The 4C’s or the core skills of the 21st century – Creativity, Collaboration, Communication and Critical Thinking- have been associated with maker spaces for long. There is no qualm about how maker spaces help build these skills among not just a child but any maker. The constructivist theory of education states that the learners learn the best when they create their own learning experience and the maker community is on the same page. We have always advocated that Maker Spaces are great way to build the core 21st century skills along with learning the best way you can.
However, there is an upcoming 5th C- that educators, programmers and trainers believe need to be built in each child as well- Computational Thinking- A skill that I believe is at the centre of learning inside a Maker Space.
- But, What is Computational Thinking?
Simply put, computational thinking is thinking like a computer or more like developers who tell the computer how to approach a problem and program the computer to solve it. Does that mean everyone needs to become a developer or a computer scientist or should aspire to be one? No. Of course not. Computational thinking is not a prescription, but a way of thinking, that can be applied anywhere in your life.
“Computational thinking is not a prescription, but a way of thinking, that can be applied anywhere in your life. “
The below graphic very well shows where computational thinking fits in the sphere of education in 21st century:
So, is it like Design Thinking?
No. It is not. Design Thinking is a process with defined non-linear stages- Empathise, Define, Ideate, Prototype and Test- that you actively participate in to come to a solution. Computational thinking is characterised with some essential elements- a thought process broken down into chunks. While they both may seem like iterative processes, they differ – Design Thinking is a process, it is external, a framework that helps you to approach a problem and Computational Thinking is a way of thinking, something you adopt internally and apply it in any situation in your life.
“Design Thinking is a process, it is external, a framework that helps you to approach a problem and Computational Thinking is a way of thinking, something you adopt internally and apply it in any situation in your life.”
Computational Thinking does come with its own set of key characteristics- which may be termed slightly differently depending on where do you do your research- nonetheless, these are the broad characteristics of Computational Thinking:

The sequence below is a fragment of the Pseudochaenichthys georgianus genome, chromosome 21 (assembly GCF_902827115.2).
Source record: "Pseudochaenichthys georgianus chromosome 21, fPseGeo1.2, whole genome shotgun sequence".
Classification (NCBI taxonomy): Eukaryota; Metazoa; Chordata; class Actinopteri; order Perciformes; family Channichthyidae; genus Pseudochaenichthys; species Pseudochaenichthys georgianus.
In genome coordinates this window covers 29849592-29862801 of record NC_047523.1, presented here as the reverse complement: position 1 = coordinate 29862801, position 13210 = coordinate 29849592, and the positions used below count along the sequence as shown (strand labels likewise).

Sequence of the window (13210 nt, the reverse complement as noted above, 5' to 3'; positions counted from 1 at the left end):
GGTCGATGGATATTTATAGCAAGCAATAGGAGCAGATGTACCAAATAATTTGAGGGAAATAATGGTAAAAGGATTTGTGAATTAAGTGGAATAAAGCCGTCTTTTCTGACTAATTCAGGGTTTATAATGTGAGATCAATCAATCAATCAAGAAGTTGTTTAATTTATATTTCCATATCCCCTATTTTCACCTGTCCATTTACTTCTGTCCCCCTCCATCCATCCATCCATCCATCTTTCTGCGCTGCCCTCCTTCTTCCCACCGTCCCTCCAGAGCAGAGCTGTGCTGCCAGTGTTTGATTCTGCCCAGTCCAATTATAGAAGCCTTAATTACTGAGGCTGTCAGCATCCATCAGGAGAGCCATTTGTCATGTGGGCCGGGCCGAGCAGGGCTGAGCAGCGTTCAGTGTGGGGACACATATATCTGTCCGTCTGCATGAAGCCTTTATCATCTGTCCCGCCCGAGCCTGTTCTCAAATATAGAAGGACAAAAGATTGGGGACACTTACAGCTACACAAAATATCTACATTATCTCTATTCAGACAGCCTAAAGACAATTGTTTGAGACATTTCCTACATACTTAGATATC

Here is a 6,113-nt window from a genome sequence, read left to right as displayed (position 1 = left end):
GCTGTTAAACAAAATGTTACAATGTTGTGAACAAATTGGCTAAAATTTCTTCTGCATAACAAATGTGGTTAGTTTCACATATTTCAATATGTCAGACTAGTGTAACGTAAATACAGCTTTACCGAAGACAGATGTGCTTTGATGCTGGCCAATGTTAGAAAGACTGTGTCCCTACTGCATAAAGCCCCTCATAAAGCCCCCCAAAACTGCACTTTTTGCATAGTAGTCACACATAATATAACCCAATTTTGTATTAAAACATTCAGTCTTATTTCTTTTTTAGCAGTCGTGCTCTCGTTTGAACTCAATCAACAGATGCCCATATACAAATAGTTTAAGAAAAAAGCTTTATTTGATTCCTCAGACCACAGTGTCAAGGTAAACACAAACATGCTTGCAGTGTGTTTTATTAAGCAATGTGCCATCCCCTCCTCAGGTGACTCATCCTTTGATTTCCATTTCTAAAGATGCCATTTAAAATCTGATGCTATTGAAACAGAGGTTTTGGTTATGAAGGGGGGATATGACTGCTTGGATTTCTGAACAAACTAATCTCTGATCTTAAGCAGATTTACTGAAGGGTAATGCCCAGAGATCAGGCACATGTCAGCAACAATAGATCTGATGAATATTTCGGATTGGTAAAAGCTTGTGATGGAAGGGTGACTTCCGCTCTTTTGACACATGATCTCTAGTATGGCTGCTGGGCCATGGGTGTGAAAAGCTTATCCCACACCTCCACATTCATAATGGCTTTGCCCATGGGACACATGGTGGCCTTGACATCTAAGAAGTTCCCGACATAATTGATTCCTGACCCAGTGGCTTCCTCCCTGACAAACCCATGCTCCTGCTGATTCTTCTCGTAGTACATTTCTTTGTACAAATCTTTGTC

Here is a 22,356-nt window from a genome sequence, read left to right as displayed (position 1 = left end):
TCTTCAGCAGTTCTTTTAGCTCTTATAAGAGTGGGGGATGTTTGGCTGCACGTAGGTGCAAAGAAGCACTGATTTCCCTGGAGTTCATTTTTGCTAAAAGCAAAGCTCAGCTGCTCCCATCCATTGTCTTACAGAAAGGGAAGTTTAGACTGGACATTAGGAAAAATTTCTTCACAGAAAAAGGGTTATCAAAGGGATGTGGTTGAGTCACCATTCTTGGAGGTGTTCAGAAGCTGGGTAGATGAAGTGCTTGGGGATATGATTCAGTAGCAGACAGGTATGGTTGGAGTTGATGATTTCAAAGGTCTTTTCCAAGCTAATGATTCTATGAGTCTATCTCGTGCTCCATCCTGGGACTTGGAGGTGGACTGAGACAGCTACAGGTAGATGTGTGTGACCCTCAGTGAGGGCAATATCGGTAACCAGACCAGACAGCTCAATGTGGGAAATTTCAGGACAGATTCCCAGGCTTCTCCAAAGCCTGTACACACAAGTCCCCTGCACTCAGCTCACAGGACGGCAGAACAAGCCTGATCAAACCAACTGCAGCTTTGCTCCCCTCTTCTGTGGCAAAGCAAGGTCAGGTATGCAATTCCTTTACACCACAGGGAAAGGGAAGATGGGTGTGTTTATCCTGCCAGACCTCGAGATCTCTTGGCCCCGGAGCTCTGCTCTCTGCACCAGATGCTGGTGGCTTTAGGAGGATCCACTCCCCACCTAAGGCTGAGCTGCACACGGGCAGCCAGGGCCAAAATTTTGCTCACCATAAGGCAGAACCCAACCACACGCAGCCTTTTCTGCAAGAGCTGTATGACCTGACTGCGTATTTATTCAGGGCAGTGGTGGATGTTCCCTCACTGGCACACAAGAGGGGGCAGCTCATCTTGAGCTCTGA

a. Decomposition: Looking at a problem and breaking it down into smaller components or variables.
b. Pattern Recognition and Data Representation: Identifying similarities, patterns, trends and regularities in the data.
c. Generalisation or Abstraction: Identifying general principles that generate these patterns and removing unnecessary ones.
d. Algorithm Thinking: Once the problem is broken down, patterns recognised, and hypotheses made for why is something happening, it is time to come up with a Step-By-Step instruction or a logical approach to solve the problem.
In terms of the process, computational thinking has a 3 Step process that are also called 3A’s- Abstraction, Automation, Analyses or Formulate a problem, Express a Solution designed algorithmically and analyse when the solution is executed. A great way to solve problems inside a Maker Space through the approach of Tinkering, Debugging and Creating.
Great, how do I take it back in the classroom?
If you are onboard with this and want to take it back to your classroom or maker spaces, here are some resources you should definitely check out:
Computational Thinking Resources
- This is a great resource for activities that one can do to build computational thinking skills in a learner
- If you are a teacher, educator or an instructional designer, check out this google archived course
- And here is a resource with all the links to resources you can use
With the advancement in technology, our education spaces are also changing along with skills that our future leaders and we need. Computational Thinking is one such skill.
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